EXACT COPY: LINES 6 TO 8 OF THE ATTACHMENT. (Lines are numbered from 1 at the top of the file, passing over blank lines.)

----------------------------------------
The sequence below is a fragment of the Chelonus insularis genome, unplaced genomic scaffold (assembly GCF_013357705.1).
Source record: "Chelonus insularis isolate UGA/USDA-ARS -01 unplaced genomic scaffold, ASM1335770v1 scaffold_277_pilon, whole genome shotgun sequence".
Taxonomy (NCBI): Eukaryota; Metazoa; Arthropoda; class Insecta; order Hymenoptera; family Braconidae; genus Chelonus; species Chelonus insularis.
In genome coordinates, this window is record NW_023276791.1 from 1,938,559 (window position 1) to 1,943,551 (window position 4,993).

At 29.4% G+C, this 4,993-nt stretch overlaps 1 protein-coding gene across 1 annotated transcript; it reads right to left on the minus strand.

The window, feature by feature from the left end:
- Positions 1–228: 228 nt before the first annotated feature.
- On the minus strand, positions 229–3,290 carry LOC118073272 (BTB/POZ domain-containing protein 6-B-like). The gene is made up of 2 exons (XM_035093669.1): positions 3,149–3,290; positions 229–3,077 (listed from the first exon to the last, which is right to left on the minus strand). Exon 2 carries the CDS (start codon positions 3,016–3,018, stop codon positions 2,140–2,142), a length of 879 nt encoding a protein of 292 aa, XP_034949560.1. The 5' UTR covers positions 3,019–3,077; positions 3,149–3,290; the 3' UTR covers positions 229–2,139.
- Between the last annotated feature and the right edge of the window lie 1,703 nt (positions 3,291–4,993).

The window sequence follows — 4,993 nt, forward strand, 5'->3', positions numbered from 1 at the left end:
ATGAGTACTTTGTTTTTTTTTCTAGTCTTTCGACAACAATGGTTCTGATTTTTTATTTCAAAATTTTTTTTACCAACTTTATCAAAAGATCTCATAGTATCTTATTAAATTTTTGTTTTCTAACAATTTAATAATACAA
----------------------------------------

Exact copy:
The window, feature by feature from the left end:
- Positions 1–228: 228 nt before the first annotated feature.
- On the minus strand, positions 229–3,290 carry LOC118073272 (BTB/POZ domain-containing protein 6-B-like). The gene is made up of 2 exons (XM_035093669.1): positions 3,149–3,290; positions 229–3,077 (listed from the first exon to the last, which is right to left on the minus strand). Exon 2 carries the CDS (start codon positions 3,016–3,018, stop codon positions 2,140–2,142), a length of 879 nt encoding a protein of 292 aa, XP_034949560.1. The 5' UTR covers positions 3,019–3,077; positions 3,149–3,290; the 3' UTR covers positions 229–2,139.